The original version of this formula restructure included removing the lower cut-off point (<100% FPL) for tax credits as well. My rationale was that if some states are dead-set on not expanding Medicaid no matter what, folks caught in the Medicaid gap should at least be allowed to enroll in ACA exchange policies with full APTC/CSR assistance. Unfortunately, as several people have pointed out, APTC/CSR assistance is 100% federally funded, whereas the states have to pony up a portion of Medicaid expansion funds...only 5-10% of it, but that can still add up. That means that once you allow those below the 100% threshold to receive tax credits via the individual market, that pretty much guarantees that none of those 19 remaining holdout states will budge...and also means that at least a few of the states which have expanded the program would likely drop it, meaning a complete backfire on the goal of this measure. Therefore, sadly, I had to scratch the "APTC under 100% FPL" part of this idea.

Biden is proposing to "solve" this problem by basically punishing the expansion states by requiring them to continue paying 10% of the cost of Medicaid for expansion enrollees (around $10.3 billion/year collectively, I believe)...while letting the non-expansion states completely off the hook.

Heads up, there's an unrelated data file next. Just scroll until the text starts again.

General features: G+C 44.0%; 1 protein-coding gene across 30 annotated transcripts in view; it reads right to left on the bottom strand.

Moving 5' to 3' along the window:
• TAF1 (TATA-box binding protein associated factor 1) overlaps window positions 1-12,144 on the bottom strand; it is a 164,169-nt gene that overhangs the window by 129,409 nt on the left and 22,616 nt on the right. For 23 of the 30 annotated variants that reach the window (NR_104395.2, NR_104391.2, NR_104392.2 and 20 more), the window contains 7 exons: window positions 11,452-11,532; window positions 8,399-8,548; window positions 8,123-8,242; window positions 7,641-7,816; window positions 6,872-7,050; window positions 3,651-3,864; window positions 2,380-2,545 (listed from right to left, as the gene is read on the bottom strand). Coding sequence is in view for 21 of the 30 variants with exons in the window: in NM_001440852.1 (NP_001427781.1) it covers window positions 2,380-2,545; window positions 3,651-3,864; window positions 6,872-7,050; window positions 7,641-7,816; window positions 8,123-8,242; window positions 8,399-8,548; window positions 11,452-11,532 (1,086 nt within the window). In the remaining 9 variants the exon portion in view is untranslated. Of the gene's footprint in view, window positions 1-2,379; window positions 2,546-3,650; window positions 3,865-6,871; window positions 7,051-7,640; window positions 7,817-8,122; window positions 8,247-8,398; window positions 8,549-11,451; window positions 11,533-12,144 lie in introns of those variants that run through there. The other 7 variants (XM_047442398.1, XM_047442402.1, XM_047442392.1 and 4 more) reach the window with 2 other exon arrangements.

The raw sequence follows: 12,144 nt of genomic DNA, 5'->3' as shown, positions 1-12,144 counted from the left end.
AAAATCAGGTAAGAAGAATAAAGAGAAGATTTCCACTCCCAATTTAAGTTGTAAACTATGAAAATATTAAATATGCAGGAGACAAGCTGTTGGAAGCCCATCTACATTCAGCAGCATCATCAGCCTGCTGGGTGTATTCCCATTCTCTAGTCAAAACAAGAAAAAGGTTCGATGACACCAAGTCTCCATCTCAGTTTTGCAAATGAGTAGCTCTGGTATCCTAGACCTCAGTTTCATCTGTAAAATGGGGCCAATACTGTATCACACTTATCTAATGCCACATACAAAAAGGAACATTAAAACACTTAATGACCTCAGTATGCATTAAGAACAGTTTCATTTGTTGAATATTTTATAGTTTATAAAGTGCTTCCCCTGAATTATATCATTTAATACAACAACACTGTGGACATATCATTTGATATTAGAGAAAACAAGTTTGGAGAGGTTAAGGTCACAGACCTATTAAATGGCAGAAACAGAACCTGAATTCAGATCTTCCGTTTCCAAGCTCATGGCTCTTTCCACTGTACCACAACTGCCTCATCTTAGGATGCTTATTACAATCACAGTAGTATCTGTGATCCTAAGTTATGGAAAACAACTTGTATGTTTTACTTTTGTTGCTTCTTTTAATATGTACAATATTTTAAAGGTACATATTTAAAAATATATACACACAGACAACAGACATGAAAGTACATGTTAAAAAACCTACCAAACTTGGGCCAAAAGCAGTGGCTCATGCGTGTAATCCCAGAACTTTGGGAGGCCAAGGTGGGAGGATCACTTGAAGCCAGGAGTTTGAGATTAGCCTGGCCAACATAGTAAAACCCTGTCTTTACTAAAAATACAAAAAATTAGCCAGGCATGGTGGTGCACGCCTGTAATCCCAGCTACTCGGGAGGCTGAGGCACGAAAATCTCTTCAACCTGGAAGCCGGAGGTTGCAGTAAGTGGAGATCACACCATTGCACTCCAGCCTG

This may or may not prove to be good politics, but it's pretty rude since it's literally rewarding non-expansion states for being assholes the past six years. It would, however, "solve" the Medicaid Gap problem for millions of people in those non-expansion states, I suppose.


Today, even for people with health insurance, our health care system is too expensive and too hard to navigate. The Biden Plan will not only provide coverage for uninsured Americans, it will also make health care more affordable and less complex for all.

The plan’s elements described above will help reduce the cost of health insurance and health care for those already insured in the following ways: